David Alan StiyerSpecialist Five
HHC, 3RD BN, 187TH INFANTRY, 101 ABN DIV
Army of the United States
06 April 1948 - 14 May 1969
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The database page for David Alan Stiyer
David was one of four from my home area who made the ultimate sacrifice during the Vietnam War. The others were Don Baker, Errol Kent, along with David from Ogema and Bob Rassel from Waubun. I did not know David but my wife was a classmate and she always spoke very highly of him. After my own tour of duty in Vietnam I went on to become a career high school teacher. As a reminder to myself, and others, I created a tribute wall in the corner of my classroom dedicated to David, Don, Bob and Errol. I created it as a reminder as to how lucky and blessed I was to survive the Vietnam experience and to go on and have a successful teaching career. My wall included "rubbings" from both the National and Minnesota Vietnam Memorials as well as from the Moving Wall when it was in our area. In addition I added to it information I would find about them on the Internet. Over the years many, many students would ask me who these people were, how I knew them and what they were like. My answer was always: "Four of the finest people God ever placed on this earth!"
Time eases the pain, memories come and go, but the loss is forever. David, Don, Bob and Errol - you are not forgotten.
A Note from The Virtual WallDuring the Tet Offensive of 1968 the NVA had staged an entire NVA division and other VC forces through the A Shau Valley for its massive attacks on Hue and Da Nang. Although Tet '68 turned out to be a military disaster (but a political victory) for the NVA and VC, by early 1969 it was becoming apparent that A Shau Valley was once again an area of high NVA activity, logistically and strategically, and an important terminus for the Ho Chi Minh Trail.
In May of 1969 the American command planned to clear out the A Shau Valley using ten battalions of infantry, including the 9th Marine Regiment, the 3d ARVN Regiment, the 3/5th Cavalry, and three air assault battalions: 1/506th, 2/501st, and 3/187th. The overall plan of attack called for the Marines and the 3/5th Cavalry to combat-assault into the valley and move toward the Laotian border while the ARVN units cut the highway through the base of the valley. The 2/501st and the 1/506th were to destroy the enemy in their own operating areas and block escape routes into Laos.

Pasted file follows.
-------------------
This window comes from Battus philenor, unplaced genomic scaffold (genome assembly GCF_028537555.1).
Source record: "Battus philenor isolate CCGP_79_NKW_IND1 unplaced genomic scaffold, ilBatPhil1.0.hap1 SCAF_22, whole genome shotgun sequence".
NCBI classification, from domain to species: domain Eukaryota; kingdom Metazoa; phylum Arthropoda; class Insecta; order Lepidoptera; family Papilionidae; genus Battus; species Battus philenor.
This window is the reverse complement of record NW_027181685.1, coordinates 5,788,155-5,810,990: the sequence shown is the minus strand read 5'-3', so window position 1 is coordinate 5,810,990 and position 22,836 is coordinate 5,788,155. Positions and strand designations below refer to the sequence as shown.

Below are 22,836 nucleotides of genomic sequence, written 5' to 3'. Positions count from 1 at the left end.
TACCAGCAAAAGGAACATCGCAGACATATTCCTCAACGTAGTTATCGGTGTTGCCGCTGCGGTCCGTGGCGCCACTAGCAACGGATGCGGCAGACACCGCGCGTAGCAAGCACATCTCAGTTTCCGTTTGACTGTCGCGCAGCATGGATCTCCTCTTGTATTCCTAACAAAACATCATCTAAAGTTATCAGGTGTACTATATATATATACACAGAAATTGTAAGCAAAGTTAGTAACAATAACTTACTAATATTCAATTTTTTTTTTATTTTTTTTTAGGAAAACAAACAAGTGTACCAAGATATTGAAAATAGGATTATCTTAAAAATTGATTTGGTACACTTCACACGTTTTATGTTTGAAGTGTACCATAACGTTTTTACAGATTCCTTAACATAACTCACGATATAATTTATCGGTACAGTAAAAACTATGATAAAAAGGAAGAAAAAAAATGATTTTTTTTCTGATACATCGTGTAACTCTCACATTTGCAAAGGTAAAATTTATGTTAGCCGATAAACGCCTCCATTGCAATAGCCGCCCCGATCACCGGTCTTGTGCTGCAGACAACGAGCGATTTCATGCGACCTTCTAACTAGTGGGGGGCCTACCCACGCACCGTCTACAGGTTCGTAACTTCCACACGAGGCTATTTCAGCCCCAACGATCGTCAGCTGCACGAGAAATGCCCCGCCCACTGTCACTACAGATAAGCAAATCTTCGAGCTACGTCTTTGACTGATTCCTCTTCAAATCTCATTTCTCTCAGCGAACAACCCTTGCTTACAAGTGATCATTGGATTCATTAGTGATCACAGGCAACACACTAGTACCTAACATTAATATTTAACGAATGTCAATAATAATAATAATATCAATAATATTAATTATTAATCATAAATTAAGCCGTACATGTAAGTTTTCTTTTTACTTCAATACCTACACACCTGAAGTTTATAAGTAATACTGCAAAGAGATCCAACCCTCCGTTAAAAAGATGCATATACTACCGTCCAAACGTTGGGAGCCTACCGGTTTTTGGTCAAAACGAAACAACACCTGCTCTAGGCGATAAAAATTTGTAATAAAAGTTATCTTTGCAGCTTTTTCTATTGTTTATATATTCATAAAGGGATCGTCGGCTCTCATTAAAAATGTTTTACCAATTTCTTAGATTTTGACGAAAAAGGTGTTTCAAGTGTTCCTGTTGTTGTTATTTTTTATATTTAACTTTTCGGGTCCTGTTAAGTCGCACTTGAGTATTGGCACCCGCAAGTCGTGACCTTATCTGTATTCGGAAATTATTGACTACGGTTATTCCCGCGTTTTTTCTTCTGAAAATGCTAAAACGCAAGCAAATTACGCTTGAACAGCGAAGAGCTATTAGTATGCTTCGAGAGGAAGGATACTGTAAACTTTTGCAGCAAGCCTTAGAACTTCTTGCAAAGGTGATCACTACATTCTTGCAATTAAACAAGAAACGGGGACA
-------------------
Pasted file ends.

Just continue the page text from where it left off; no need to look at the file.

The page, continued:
The "Rakkasans" of the 3rd Battalion, 187th Infantry, drew what turned out to be the toughest part of the operation: Clear and occupy Dong Ap Bia, a mountain that rose to 970 meters at its highest point with ridgelines at 800, 900, 916, and 937 meters high. The terrain in the area favored the defenders. The mountains they were to defend and their ridges were along the Trung Pham River on the Laotian border. The area was covered with a tropical, double- and triple-canopied jungle. The land beneath the trees was a tangled mass of saw-toothed elephant grass, thick stands of bamboo, and other foliage that inhibited foot movement, even without an enemy presence. The hills gave way to ridgelines, cut with deep ravines, saddles, draws, and smaller hills. It was an area long occupied by the NVA and fortified with bunkers, spider holes, deep tunnels, trenches, and underground shelters for aid stations, command posts, and storage depots. And this time the NVA intended to stand their ground.
Operations began on 10 May 1969 when the lead companies of 1/506th and 3/187th Infantry were inserted by air and began movements toward their assigned objectives. Although the initial landings were not opposed, by mid-afternoon Bravo 3/187 was in contact. 3/187 went into a night defensive position at dusk on 10 May and continued movement toward Dong Ap Bia's peaks at daybreak on 11 May. Contact increased during the day, and captured documents indicated the 29th NVA Regiment, with a strength of between twelve and eighteen hundred men, was defending the hill complex.
Heavy fighting continued for the next 11 days as the soldiers, Marines, and ARVN troops fought their way through the hills and jungles. When it ended, the NVA/VC forces had been pushed across the border after taking heavy losses - but so too did the Allied forces.
On 14 May the 3rd Bn, 187th Infantry lost 9 men on the slopes of Dong Ap Bia - a mountain which became known as "Hamburger Hill":
Medics on the Wall
memorial which honors the
Army Medics and Navy Corpsmen who died in Vietnam.
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With all respect
Jim Schueckler, former CW2, US Army
Ken Davis, Commander, United States Navy (Ret)
Memorial first published on 06 May 2008
Last updated 08/10/2009